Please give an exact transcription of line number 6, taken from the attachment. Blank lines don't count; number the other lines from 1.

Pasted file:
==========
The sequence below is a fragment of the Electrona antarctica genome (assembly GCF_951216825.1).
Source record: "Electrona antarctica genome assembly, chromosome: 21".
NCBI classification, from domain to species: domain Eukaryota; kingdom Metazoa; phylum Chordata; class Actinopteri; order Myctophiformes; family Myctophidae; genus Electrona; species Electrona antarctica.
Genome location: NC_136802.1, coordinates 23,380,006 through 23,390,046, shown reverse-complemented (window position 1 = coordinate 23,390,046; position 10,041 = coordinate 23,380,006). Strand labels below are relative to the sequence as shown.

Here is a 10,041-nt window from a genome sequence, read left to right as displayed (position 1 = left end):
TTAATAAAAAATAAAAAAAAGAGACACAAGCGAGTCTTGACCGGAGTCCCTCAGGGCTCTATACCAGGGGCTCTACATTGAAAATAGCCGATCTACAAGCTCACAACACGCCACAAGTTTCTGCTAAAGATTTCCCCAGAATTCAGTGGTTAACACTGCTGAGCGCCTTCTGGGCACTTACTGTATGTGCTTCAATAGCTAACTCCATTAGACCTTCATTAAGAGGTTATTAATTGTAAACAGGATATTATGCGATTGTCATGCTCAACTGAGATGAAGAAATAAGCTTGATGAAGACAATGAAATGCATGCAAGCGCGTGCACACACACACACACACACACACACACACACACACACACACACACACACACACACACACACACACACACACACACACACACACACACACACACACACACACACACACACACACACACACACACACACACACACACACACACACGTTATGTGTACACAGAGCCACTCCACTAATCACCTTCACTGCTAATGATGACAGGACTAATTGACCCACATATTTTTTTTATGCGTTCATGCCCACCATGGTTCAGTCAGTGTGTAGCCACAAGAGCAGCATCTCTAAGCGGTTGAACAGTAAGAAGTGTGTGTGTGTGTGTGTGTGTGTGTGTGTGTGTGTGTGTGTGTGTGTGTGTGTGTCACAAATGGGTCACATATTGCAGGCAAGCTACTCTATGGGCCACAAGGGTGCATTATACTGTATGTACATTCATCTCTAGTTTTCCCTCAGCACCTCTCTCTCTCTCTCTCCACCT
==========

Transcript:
TTAATAAAAAATAAAAAAAAGAGACACAAGCGAGTCTTGACCGGAGTCCCTCAGGGCTCTATACCAGGGGCTCTACATTGAAAATAGCCGATCTACAAGCTCACAACACGCCACAAGTTTCTGCTAAAGATTTCCCCAGAATTCAGTGGTTAACACTGCTGAGCGCCTTCTGGGCACTTACTGTATGTGCTTCAATAGCTAACTCCATTAGACCTTCATTAAGAGGTTATTAATTGTAAACAGGATATTATGCGATTGTCATGCTCAACTGAGATGAAGAAATAAGCTTGATGAAGACAATGAAATGCATGCAAGCGCGTGCACACACACACACACACACACACACACACACACACACACACACACACACACACACACACACACACACACACACACACACACACACACACACACACACACACACACACACACACACACACACACACACACACACACACACACACGTTATGTGTACACAGAGCCACTCCACTAATCACCTTCACTGCTAATGATGACAGGACTAATTGACCCACATATTTTTTTTATGCGTTCATGCCCACCATGGTTCAGTCAGTGTGTAGCCACAAGAGCAGCATCTCTAAGCGGTTGAACAGTAAGAAGTGTGTGTGTGTGTGTGTGTGTGTGTGTGTGTGTGTGTGTGTGTGTGTGTGTGTGTCACAAATGGGTCACATATTGCAGGCAAGCTACTCTATGGGCCACAAGGGTGCATTATACTGTATGTACATTCATCTCTAGTTTTCCCTCAGCACCTCTCTCTCTCTCTCTCCACCT